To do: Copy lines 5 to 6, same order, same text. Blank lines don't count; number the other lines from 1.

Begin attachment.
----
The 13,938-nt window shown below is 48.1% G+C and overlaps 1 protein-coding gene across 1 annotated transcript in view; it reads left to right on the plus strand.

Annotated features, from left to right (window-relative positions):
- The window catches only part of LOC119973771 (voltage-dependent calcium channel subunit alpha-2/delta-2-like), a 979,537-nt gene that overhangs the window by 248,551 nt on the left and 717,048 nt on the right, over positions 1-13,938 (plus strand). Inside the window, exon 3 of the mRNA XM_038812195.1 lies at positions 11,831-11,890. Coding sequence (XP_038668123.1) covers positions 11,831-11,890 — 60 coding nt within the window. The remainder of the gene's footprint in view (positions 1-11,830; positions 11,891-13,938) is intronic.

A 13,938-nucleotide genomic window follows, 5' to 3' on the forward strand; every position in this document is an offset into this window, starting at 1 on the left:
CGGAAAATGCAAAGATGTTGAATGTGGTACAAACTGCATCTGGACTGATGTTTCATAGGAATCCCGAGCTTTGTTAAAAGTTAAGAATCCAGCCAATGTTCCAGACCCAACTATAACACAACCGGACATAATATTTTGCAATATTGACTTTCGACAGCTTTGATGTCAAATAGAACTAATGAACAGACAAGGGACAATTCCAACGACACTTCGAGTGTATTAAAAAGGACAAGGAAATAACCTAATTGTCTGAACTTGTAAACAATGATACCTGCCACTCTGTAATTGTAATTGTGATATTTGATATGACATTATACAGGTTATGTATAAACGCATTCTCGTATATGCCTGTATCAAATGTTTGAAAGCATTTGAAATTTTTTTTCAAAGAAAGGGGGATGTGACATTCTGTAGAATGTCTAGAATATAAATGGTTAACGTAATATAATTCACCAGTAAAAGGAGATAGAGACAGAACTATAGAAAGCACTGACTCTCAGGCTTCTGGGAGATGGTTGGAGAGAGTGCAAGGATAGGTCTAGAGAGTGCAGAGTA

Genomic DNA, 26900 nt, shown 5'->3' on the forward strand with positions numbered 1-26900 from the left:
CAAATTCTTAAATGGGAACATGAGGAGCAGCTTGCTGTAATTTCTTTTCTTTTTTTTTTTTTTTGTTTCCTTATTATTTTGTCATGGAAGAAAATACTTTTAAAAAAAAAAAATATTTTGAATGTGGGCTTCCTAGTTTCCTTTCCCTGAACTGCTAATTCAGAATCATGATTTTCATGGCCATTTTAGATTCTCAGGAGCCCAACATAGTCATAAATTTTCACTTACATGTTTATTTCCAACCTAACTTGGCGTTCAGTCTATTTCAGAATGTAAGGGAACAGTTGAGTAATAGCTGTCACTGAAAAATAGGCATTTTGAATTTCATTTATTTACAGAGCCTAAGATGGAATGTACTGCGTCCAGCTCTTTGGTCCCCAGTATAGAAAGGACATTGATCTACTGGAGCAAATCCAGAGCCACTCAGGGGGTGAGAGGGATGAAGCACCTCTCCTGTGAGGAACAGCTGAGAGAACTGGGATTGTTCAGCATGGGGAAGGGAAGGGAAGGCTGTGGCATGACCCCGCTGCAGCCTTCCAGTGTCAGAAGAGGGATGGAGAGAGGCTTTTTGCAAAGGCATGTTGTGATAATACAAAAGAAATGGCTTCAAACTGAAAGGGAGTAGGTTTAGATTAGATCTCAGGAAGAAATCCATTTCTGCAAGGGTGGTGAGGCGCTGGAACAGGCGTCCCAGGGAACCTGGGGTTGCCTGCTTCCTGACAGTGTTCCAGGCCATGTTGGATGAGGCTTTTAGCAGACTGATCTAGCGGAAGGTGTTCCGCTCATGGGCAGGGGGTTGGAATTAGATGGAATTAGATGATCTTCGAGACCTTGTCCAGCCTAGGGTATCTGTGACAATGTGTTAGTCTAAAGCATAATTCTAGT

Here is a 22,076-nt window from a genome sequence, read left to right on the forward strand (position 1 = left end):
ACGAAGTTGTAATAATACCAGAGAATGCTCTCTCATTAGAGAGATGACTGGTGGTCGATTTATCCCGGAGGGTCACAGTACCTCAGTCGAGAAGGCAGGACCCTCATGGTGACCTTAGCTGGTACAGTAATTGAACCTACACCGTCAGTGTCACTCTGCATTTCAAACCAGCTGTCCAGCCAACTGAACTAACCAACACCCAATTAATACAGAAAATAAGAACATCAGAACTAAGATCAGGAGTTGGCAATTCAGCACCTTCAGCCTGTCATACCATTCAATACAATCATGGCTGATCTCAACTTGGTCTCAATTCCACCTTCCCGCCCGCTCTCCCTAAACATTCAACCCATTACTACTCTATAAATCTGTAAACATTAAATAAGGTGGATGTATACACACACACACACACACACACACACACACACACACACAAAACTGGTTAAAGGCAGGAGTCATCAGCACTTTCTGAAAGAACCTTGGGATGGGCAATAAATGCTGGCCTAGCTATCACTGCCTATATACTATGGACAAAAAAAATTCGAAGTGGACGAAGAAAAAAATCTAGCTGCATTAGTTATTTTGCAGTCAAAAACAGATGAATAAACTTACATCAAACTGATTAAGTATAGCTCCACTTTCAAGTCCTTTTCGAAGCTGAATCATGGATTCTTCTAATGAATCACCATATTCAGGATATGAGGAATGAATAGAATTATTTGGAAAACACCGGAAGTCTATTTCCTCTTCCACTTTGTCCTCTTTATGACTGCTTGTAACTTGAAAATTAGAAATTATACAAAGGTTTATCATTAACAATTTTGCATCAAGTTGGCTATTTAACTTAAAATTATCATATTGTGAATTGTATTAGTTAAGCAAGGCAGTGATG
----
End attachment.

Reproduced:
CGGAAAATGCAAAGATGTTGAATGTGGTACAAACTGCATCTGGACTGATGTTTCATAGGAATCCCGAGCTTTGTTAAAAGTTAAGAATCCAGCCAATGTTCCAGACCCAACTATAACACAACCGGACATAATATTTTGCAATATTGACTTTCGACAGCTTTGATGTCAAATAGAACTAATGAACAGACAAGGGACAATTCCAACGACACTTCGAGTGTATTAAAAAGGACAAGGAAATAACCTAATTGTCTGAACTTGTAAACAATGATACCTGCCACTCTGTAATTGTAATTGTGATATTTGATATGACATTATACAGGTTATGTATAAACGCATTCTCGTATATGCCTGTATCAAATGTTTGAAAGCATTTGAAATTTTTTTTCAAAGAAAGGGGGATGTGACATTCTGTAGAATGTCTAGAATATAAATGGTTAACGTAATATAATTCACCAGTAAAAGGAGATAGAGACAGAACTATAGAAAGCACTGACTCTCAGGCTTCTGGGAGATGGTTGGAGAGAGTGCAAGGATAGGTCTAGAGAGTGCAGAGTA

Genomic DNA, 26900 nt, shown 5'->3' on the forward strand with positions numbered 1-26900 from the left: